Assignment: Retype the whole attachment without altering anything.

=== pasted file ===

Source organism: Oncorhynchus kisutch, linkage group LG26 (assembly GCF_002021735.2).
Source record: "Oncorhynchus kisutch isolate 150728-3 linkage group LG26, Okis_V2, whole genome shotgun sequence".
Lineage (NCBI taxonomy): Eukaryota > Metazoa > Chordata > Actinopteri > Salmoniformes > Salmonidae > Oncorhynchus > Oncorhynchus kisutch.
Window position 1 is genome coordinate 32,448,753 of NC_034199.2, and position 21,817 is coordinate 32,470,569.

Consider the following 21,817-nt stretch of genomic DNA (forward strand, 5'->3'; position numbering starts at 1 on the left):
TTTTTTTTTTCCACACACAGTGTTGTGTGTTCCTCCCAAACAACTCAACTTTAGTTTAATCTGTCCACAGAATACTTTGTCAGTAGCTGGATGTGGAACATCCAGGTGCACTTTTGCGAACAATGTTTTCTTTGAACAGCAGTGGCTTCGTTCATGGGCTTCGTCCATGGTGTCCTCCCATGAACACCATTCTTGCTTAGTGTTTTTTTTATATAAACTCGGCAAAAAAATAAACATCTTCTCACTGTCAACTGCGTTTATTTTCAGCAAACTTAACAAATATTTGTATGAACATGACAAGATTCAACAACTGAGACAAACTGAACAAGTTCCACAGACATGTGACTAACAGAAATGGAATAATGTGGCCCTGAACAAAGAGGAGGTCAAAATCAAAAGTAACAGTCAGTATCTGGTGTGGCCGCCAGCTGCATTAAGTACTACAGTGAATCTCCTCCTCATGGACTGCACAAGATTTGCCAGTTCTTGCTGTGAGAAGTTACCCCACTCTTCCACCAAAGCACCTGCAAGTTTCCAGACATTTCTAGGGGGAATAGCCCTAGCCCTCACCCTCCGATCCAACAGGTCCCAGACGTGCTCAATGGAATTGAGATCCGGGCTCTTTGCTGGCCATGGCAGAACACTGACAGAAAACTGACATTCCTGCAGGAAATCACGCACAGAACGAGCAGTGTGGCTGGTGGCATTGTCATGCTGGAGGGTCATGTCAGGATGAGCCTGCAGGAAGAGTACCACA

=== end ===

Source organism: Oncorhynchus kisutch, linkage group LG26 (assembly GCF_002021735.2).
Source record: "Oncorhynchus kisutch isolate 150728-3 linkage group LG26, Okis_V2, whole genome shotgun sequence".
Lineage (NCBI taxonomy): Eukaryota > Metazoa > Chordata > Actinopteri > Salmoniformes > Salmonidae > Oncorhynchus > Oncorhynchus kisutch.
Window position 1 is genome coordinate 32,448,753 of NC_034199.2, and position 21,817 is coordinate 32,470,569.

Consider the following 21,817-nt stretch of genomic DNA (forward strand, 5'->3'; position numbering starts at 1 on the left):
TTTTTTTTTTCCACACACAGTGTTGTGTGTTCCTCCCAAACAACTCAACTTTAGTTTAATCTGTCCACAGAATACTTTGTCAGTAGCTGGATGTGGAACATCCAGGTGCACTTTTGCGAACAATGTTTTCTTTGAACAGCAGTGGCTTCGTTCATGGGCTTCGTCCATGGTGTCCTCCCATGAACACCATTCTTGCTTAGTGTTTTTTTTATATAAACTCGGCAAAAAAATAAACATCTTCTCACTGTCAACTGCGTTTATTTTCAGCAAACTTAACAAATATTTGTATGAACATGACAAGATTCAACAACTGAGACAAACTGAACAAGTTCCACAGACATGTGACTAACAGAAATGGAATAATGTGGCCCTGAACAAAGAGGAGGTCAAAATCAAAAGTAACAGTCAGTATCTGGTGTGGCCGCCAGCTGCATTAAGTACTACAGTGAATCTCCTCCTCATGGACTGCACAAGATTTGCCAGTTCTTGCTGTGAGAAGTTACCCCACTCTTCCACCAAAGCACCTGCAAGTTTCCAGACATTTCTAGGGGGAATAGCCCTAGCCCTCACCCTCCGATCCAACAGGTCCCAGACGTGCTCAATGGAATTGAGATCCGGGCTCTTTGCTGGCCATGGCAGAACACTGACAGAAAACTGACATTCCTGCAGGAAATCACGCACAGAACGAGCAGTGTGGCTGGTGGCATTGTCATGCTGGAGGGTCATGTCAGGATGAGCCTGCAGGAAGAGTACCACA